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Ocean Science An interactive open-access journal of the European Geosciences Union
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Volume 13, issue 4
Ocean Sci., 13, 609–622, 2017
https://doi.org/10.5194/os-13-609-2017
© Author(s) 2017. This work is distributed under
the Creative Commons Attribution 3.0 License.
Ocean Sci., 13, 609–622, 2017
https://doi.org/10.5194/os-13-609-2017
© Author(s) 2017. This work is distributed under
the Creative Commons Attribution 3.0 License.

Research article 26 Jul 2017

Research article | 26 Jul 2017

North Atlantic deep water formation and AMOC in CMIP5 models

Céline Heuzé
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Status: closed
Status: closed
AC: Author comment | RC: Referee comment | SC: Short comment | EC: Editor comment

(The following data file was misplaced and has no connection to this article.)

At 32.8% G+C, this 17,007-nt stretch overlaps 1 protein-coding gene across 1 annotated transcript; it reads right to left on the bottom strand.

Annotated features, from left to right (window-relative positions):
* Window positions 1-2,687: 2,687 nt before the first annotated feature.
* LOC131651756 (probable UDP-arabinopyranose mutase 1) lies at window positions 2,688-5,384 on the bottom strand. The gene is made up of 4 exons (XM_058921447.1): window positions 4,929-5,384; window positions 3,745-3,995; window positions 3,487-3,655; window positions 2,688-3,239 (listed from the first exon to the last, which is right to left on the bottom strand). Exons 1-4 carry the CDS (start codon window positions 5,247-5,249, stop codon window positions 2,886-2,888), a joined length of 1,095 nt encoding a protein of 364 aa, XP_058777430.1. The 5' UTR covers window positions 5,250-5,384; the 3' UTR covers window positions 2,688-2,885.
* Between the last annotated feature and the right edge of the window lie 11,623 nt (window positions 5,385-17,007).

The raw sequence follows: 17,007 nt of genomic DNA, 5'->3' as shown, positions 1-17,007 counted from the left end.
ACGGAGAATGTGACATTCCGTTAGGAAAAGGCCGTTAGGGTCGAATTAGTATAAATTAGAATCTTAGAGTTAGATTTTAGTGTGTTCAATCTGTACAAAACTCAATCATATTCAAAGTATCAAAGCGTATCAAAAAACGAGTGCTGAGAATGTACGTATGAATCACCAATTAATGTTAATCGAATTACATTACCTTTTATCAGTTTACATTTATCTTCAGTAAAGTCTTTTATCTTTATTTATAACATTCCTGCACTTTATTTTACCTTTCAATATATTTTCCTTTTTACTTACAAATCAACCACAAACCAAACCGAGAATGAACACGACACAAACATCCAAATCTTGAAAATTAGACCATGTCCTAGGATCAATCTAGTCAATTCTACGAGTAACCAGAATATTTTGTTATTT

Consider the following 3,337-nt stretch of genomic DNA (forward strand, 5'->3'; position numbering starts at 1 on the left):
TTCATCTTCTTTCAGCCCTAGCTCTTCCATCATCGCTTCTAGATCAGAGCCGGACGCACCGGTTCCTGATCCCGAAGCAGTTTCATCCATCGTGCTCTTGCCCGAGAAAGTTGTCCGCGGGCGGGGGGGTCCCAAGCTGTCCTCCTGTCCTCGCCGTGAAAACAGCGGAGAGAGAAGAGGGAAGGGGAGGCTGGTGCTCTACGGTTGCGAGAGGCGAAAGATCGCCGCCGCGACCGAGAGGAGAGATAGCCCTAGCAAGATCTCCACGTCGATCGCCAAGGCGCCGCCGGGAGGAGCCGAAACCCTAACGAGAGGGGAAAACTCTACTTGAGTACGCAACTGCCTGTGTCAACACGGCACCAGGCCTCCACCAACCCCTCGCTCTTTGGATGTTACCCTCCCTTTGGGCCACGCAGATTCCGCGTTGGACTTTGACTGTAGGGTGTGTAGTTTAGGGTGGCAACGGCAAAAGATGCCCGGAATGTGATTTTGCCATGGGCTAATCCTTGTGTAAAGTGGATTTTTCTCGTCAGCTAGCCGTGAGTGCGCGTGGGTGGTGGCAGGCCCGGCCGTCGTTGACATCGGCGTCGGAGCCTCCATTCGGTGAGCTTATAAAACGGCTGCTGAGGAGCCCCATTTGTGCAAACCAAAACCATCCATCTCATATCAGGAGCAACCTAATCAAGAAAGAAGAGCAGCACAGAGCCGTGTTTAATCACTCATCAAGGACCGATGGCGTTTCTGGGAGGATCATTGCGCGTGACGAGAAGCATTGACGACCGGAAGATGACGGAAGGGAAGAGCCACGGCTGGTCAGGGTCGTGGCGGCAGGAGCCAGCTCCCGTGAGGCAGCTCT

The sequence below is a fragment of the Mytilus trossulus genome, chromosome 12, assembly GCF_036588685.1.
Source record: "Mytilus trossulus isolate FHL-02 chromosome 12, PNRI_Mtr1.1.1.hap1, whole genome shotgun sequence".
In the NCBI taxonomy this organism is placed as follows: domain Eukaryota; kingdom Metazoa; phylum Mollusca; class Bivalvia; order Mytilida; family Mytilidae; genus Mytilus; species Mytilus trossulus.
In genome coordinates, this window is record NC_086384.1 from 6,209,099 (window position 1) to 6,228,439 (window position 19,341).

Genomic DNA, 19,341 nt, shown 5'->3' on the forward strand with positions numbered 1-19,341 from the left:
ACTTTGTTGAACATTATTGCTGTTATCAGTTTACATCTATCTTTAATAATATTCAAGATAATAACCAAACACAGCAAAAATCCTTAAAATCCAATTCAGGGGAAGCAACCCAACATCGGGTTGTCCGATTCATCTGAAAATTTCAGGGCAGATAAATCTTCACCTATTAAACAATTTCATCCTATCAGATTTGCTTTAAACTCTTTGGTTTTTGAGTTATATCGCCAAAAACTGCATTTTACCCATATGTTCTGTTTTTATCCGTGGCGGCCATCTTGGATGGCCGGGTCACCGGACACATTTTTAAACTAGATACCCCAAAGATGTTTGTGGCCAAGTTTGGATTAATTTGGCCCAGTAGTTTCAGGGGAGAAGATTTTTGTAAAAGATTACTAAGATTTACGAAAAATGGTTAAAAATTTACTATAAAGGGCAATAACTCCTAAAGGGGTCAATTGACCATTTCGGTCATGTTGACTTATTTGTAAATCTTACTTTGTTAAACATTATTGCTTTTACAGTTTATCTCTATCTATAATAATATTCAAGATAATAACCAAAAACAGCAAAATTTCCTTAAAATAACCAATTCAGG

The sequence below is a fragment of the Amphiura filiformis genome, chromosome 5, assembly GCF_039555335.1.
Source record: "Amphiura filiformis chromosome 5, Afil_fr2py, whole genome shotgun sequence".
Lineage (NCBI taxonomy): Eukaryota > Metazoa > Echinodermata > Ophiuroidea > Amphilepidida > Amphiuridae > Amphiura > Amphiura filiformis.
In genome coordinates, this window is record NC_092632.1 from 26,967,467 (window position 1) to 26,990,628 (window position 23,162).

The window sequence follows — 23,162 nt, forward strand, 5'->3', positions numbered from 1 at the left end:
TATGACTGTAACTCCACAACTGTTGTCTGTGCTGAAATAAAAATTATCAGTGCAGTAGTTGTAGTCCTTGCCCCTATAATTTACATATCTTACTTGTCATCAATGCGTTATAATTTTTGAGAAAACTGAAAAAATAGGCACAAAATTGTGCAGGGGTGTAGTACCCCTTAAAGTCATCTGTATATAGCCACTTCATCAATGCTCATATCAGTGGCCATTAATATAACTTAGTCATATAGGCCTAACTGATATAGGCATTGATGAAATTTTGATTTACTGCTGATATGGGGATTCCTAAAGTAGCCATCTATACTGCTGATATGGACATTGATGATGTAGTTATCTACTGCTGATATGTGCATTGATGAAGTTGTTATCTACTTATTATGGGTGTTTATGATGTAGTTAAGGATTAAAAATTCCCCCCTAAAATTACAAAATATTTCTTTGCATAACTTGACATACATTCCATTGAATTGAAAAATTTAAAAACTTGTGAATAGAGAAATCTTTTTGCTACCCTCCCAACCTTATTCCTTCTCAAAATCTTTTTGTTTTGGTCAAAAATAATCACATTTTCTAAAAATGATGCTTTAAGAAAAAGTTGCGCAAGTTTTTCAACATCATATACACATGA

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AR: Author's response | RR: Referee report | ED: Editor decision
AR by Céline Heuzé on behalf of the Authors (09 May 2017)  Author's response    Manuscript
ED: Publish subject to technical corrections (02 Jun 2017) by Matthew Hecht
Publications Copernicus
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Short summary
Climate models are the best tool available to estimate the ocean’s response to climate change, notably sea level rise. To trust the models, we need to compare them to the real ocean in key areas. Here we do so in the North Atlantic, where deep waters form, and show that inaccurate location, extent and frequency of the formation impact the representation of the global ocean circulation and how much heat enters the Arctic. We also study the causes of the errors in order to improve future models.
Climate models are the best tool available to estimate the ocean’s response to climate change,...
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